If there's anything that really bothered me about the Tribeca (other than the ridiculously small third-row seat), it would be the price. You can buy a lot of SUV for $38,000. None of them would get as many looks as the B9, and few would be as good in the snow. I don't care much about either. If you do, the Tribeca might just be perfect.
"I fell in love with looks of this SUV the minute I saw it. The car is real comfortable and looks great. I love the moonroof. It has the navigation system but I haven't had time to really learn it yet. However, I bought it because I haul around 4 grandkids all the time as well as I am a realtor and I wanted room for passengers. However, it is a tight squeeze to put more than four people in this vehicle. Three is really more comfortable. The worst part of this car is the extremely poor gas mileage. I thought being it was a 6 cyl. that I would get much better gas mileage than the Lincoln Towncar I traded in to lease this.However I get only 15.6 miles per gal." — Diana Dunn, July, 17 2005
"First new car we've bought in 12 years, so it was a big decision. My husband is a car nut, and swore he was not going to buy a Subaru. But this won us both over. We love it. Very convenient, great interior design, very comfortable PLUS we are averaging 21 mpg (we live in a large city, so this is amazing to us). Test-drive it and you just might buy it." — HJD, July, 16 2005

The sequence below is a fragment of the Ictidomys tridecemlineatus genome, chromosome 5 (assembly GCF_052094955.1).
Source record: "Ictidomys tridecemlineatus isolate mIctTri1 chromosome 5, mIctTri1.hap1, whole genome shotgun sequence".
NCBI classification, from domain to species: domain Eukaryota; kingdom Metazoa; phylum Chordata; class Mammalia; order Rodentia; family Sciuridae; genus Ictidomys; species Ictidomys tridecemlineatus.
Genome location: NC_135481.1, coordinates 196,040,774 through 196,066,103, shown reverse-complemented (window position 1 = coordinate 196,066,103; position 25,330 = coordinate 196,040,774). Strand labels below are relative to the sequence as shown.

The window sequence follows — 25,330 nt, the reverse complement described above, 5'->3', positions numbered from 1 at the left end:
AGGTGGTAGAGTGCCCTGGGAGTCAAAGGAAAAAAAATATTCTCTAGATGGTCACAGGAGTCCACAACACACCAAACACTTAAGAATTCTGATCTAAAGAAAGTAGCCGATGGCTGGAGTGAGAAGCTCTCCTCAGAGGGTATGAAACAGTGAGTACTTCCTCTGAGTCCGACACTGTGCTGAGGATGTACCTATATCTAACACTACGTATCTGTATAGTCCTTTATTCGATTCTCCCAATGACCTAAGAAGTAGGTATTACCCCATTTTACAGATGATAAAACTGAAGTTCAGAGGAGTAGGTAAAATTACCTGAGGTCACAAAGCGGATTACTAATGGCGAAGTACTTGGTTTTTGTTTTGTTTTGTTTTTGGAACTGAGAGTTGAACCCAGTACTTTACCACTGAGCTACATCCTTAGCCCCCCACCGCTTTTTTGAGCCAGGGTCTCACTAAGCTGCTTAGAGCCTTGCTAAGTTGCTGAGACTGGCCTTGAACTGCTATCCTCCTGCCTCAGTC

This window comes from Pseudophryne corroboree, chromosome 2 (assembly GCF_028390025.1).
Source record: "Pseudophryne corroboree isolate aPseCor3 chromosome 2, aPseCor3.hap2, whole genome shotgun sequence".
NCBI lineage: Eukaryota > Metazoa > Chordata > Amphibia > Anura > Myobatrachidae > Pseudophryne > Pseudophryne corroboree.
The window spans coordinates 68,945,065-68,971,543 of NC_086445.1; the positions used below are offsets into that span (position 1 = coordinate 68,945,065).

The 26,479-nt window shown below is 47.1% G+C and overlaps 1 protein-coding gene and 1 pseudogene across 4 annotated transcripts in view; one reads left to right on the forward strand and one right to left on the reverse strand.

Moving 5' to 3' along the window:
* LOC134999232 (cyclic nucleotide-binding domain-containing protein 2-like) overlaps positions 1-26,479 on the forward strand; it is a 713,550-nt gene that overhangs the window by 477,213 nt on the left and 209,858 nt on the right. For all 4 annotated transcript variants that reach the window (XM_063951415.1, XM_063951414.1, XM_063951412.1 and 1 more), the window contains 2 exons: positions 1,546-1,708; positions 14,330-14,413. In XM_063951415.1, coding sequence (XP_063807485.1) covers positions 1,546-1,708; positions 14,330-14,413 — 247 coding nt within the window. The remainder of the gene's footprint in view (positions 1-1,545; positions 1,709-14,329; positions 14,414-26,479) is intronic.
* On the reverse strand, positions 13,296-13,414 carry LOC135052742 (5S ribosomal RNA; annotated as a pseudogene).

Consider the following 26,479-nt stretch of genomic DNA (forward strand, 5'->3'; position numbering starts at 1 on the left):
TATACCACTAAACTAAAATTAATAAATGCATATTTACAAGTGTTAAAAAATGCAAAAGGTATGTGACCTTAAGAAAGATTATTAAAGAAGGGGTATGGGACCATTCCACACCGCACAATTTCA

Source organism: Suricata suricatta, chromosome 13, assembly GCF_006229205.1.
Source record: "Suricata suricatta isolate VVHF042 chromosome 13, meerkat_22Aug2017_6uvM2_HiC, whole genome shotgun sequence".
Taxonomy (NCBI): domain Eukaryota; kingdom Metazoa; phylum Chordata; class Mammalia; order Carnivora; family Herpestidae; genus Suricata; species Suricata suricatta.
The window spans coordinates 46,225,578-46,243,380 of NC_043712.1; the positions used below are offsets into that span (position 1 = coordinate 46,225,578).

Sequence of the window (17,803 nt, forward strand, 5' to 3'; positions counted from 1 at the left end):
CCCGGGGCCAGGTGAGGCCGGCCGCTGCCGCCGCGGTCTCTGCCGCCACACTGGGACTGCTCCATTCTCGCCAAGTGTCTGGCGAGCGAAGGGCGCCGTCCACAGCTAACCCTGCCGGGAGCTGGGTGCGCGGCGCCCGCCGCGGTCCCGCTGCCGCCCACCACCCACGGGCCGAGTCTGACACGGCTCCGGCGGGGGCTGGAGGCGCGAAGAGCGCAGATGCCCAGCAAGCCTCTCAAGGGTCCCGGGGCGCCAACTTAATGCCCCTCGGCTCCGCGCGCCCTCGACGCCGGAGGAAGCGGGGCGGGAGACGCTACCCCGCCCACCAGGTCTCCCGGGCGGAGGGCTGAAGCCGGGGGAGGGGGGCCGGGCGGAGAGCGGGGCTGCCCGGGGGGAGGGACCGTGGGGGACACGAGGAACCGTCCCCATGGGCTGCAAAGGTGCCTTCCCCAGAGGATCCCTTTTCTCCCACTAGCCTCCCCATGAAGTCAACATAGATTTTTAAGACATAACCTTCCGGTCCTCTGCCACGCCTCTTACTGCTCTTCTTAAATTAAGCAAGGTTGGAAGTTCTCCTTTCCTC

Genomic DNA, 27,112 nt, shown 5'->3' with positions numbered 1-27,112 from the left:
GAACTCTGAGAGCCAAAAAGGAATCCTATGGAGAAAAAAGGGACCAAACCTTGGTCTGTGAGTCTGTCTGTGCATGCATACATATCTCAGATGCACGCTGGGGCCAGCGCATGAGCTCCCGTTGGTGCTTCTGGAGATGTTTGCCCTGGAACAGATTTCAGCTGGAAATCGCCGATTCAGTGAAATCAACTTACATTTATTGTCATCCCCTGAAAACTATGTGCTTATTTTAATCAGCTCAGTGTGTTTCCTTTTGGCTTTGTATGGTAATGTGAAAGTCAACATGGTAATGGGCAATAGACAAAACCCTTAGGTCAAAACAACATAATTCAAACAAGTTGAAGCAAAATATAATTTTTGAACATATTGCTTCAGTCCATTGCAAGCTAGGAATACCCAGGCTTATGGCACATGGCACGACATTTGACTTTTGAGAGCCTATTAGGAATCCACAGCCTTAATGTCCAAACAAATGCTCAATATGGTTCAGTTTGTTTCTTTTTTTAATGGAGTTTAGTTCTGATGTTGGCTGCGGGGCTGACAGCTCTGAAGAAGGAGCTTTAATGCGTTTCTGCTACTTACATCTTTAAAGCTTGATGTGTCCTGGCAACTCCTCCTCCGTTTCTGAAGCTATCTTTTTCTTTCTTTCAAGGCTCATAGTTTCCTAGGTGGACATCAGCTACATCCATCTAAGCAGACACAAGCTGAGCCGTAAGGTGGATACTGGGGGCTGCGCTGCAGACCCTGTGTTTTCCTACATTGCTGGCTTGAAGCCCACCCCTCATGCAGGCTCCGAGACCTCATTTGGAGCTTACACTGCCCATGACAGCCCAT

"After owning the Tribeca for about three weeks, I must say we are very pleased with the car. We find the vehicle has an ample amount of legroom both front and back. We like the fact that the rear seats have fore and aft movement. The car handles beautifully. So far it's been a pleasure to own." — Len Barta, July, 14 2005
"My husband and I were originally looking to purchase the Murano, and as I was conducting research, I came across the Tribeca. After going to the dealer and seeing it in person, we had to have it. We absolutely love this car. We have the Atlantic Blue with grey interior. It's like a cross between the BMW X3, Infiniti, the Lexus and the Murano. A lot of features to have fun with including the rear DVD, and it drives like a dream. We haven't had the chance to test out the sports/manual transmission drive yet, but maybe when we go on vacation, we'll be able to test it. Several people have already stopped to ask us what the car is, and we have gotten many curious looks when driving this car." — Trace& Mike Francis, July, 13 2005